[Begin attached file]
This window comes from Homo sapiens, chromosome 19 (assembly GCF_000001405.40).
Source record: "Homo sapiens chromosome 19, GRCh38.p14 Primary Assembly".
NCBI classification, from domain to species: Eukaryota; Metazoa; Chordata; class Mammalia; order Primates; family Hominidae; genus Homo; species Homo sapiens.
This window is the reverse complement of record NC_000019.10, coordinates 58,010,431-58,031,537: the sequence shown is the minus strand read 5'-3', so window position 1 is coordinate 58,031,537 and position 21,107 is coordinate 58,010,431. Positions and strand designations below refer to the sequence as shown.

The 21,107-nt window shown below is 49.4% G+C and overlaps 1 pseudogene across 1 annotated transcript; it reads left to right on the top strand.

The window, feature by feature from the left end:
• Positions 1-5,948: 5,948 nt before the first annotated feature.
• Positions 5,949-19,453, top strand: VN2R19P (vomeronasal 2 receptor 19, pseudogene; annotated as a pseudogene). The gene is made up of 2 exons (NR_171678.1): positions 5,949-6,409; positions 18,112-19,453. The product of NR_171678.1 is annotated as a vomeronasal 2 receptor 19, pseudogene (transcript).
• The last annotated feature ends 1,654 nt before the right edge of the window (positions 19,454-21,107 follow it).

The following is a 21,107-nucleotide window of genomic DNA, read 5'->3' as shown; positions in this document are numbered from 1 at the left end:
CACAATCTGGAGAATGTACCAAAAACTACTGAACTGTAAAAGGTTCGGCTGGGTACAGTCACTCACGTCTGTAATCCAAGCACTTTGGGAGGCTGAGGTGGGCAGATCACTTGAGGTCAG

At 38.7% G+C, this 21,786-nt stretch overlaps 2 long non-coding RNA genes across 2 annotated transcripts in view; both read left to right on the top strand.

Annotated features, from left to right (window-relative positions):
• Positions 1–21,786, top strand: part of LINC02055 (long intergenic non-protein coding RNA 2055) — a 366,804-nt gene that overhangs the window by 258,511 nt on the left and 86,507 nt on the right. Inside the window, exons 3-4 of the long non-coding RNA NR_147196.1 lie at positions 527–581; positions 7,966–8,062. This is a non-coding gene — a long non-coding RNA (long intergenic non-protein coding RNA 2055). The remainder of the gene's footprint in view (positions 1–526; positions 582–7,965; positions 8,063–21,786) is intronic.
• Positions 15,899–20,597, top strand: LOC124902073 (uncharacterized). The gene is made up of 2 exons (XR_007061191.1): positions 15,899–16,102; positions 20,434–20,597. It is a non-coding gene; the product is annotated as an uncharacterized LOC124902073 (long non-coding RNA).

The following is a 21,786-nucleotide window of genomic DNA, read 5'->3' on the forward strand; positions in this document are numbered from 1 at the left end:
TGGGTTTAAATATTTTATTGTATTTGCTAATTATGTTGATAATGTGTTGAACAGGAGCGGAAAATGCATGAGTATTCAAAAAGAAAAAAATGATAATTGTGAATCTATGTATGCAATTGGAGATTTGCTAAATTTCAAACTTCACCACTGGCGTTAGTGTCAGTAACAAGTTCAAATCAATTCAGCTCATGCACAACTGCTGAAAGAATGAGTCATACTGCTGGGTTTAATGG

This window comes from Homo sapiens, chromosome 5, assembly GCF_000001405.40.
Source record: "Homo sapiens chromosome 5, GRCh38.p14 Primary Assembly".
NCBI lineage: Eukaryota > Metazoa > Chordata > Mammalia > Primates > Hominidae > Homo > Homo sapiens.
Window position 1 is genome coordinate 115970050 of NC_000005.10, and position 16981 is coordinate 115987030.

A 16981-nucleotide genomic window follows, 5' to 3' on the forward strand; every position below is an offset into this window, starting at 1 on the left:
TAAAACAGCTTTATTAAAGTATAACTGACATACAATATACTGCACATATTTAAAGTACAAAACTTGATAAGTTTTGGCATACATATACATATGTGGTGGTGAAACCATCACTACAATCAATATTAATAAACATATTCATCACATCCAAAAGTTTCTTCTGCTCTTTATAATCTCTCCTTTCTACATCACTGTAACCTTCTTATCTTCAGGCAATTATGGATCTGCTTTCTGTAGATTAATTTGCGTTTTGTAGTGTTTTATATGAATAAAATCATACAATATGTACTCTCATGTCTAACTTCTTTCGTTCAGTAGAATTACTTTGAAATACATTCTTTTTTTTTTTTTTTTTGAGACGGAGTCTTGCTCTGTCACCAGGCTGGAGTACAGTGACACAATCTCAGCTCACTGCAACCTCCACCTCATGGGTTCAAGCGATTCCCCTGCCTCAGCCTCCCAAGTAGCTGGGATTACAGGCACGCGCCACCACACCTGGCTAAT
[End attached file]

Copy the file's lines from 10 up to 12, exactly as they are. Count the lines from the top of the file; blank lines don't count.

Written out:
The following is a 21,107-nucleotide window of genomic DNA, read 5'->3' as shown; positions in this document are numbered from 1 at the left end:
CACAATCTGGAGAATGTACCAAAAACTACTGAACTGTAAAAGGTTCGGCTGGGTACAGTCACTCACGTCTGTAATCCAAGCACTTTGGGAGGCTGAGGTGGGCAGATCACTTGAGGTCAG

At 38.7% G+C, this 21,786-nt stretch overlaps 2 long non-coding RNA genes across 2 annotated transcripts in view; both read left to right on the top strand.